Director Tim McCanlies Makes ALABAMA MOON Shine

by txactor on October 27, 2009

Alabama Moon Poster

Alabama Moon Poster

As a fan of Watt Key’s fine first novel, ALABAMA MOON, I entered the Austin Film Festival screening for the film with some of my expectations on hold. Clearly director Tim McCanlies (Secondhand Lions, Dancer TX. Pop. 81) has the experience and skill to pull off the transformation from novel to feature film.

But how many times have you gone to a film based on a book you love, only to be disappointed in the results? Too many, sad to say.

McCanlies, who directed from a script co-written by Key, had more than a few challenges with this project. Mix together a limited budget, a relatively short shooting schedule and a story that requires kid actors to carry the film and the ingredients for a less than stellar result are all at hand.

Not to worry. ALABAMA MOON the film more than lives up to the promise of the novel.

For those who aren’t familiar with ALABAMA MOON, it’s the coming of age story of an eleven year old named Moon who has been raised in the Alabama wilderness by his survivalist father, Pap. Pap, distrustful of all outside elements, particularly ‘the government’ has raised Moon in his own image – friendless, self-sufficient and able to live off the land. This is ‘home schooling’ in its rawest form. Moon can read and write, but he can also trap game, start a fire without matches and has a rudimentary knowledge of medicinal herbs. Moon has been raised to distrust anyone but Pap and to live on his own.

For years, Pap and Moon have inhabited a dense growth of Alabama forest that is owned by a paper company. When the paper company sells of a portion of the land to developers, their solitary world is threatened. Then the unexpected, and to Moon, the unbelievable happens.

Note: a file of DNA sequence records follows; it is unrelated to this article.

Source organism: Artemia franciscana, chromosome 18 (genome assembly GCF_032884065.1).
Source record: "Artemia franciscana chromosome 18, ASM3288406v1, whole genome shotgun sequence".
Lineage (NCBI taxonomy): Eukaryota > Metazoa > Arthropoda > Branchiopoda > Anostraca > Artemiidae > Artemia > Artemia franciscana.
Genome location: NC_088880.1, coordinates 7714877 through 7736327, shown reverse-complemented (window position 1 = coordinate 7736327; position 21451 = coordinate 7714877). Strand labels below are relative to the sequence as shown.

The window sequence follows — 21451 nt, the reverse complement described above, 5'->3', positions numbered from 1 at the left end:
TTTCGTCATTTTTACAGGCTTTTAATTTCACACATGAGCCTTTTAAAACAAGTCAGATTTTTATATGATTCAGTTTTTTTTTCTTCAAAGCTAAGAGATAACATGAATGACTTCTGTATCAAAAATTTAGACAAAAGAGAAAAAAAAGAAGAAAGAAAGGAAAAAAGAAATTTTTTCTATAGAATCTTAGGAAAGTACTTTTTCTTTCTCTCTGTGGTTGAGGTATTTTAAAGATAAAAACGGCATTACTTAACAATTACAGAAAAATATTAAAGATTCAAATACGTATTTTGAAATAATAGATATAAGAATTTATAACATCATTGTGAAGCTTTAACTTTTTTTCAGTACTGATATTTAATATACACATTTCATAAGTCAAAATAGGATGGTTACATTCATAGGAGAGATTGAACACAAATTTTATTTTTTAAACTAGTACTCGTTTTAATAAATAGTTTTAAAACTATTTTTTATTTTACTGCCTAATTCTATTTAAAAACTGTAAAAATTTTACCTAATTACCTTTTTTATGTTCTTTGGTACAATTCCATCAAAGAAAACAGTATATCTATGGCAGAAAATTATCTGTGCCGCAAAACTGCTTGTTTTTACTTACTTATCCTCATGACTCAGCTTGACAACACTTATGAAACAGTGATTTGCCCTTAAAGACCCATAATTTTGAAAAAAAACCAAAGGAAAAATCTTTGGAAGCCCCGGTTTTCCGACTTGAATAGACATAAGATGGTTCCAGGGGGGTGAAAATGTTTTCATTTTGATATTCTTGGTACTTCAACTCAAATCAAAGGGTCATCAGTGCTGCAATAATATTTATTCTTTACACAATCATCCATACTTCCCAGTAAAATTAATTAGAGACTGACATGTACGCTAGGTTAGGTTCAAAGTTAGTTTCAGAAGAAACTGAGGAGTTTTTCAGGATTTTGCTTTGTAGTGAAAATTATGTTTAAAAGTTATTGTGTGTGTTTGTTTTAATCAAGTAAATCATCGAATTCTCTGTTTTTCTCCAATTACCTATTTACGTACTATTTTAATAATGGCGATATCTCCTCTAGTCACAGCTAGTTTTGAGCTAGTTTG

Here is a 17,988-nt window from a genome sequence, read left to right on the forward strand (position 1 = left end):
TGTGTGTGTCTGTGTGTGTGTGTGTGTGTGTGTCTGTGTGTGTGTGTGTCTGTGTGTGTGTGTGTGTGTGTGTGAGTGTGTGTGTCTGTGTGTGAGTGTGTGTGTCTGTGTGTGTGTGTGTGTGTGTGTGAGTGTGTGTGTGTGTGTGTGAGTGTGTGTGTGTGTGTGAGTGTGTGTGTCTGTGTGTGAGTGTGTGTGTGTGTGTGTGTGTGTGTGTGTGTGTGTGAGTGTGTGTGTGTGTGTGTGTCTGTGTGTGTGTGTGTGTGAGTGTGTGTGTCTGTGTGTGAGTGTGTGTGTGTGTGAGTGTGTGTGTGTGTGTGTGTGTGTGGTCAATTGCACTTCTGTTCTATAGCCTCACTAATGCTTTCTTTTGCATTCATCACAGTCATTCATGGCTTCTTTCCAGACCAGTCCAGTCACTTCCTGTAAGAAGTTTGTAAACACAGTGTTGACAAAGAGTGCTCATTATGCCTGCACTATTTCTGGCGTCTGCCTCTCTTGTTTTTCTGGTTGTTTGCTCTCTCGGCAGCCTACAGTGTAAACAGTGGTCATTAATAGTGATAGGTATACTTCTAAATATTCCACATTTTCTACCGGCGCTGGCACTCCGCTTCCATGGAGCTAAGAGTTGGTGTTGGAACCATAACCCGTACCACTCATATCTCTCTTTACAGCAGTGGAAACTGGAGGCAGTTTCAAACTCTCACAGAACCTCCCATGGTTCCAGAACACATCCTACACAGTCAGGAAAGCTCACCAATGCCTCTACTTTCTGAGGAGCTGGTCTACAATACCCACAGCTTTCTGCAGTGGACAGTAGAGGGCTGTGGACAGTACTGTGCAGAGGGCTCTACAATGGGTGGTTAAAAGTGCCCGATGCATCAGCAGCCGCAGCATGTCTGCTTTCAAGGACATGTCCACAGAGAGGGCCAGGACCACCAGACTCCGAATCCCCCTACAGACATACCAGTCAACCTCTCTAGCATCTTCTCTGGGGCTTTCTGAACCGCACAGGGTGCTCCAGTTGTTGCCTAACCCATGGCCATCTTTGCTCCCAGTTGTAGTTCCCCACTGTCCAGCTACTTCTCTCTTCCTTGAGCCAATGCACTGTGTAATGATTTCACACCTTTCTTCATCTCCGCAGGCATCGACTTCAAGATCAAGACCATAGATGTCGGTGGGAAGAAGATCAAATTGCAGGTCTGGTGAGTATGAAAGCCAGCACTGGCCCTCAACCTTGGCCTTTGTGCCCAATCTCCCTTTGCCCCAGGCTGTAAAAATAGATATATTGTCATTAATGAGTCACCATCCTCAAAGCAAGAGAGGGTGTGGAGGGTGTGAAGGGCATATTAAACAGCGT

Pap is injured in a fall, suffering a compound fracture to his leg. Moon does his best to doctor Pap, but he is a kid after all. With no medical treatment, the unexpected becomes the undeniable truth. Pap dies and Moon is left to fend for himself. In his final instructions to Moon, Pap tells him he has to get away from the encroaching development. Run from ‘the government’. Pap tells Moon to go west, preferably to Alaska where Moon can hook up with other people who are self-reliant and who ‘think like we do’.

Thus Moon is set off into a journey of discovery. A journey that quickly has him in trouble with the outside world. But a journey that brings him into contact with people his own age for the first time in his life.

ALABAMA MOON is something of a ‘throw-back’ film. The film is refreshingly free of helicopter searches, infrared scopes and and night vision goggles. This is a film that seems more in the mold of the classic Disney pictures that mined similar territory. And that’s a good thing.

McCanlies keeps the narrative moving at a brisk pace and elicits first class performances from a uniformly strong cast.

Jimmy Bennett, as Moon, has the acting chops to go well beyond the surface of this nicely written character and he delivers a first rate performance.

Casting of Clint Howard as Moon’s nemesis, Constable Sanders, was a stroke of good luck for the production. In the after-film Q&A, Howard told how he served as sort of an on-set ‘uncle’ figure to the child actors in the film. How lucky for them! Howard also discussed a conversation he had with Don Knotts not long before that legendary comedic actor passed away.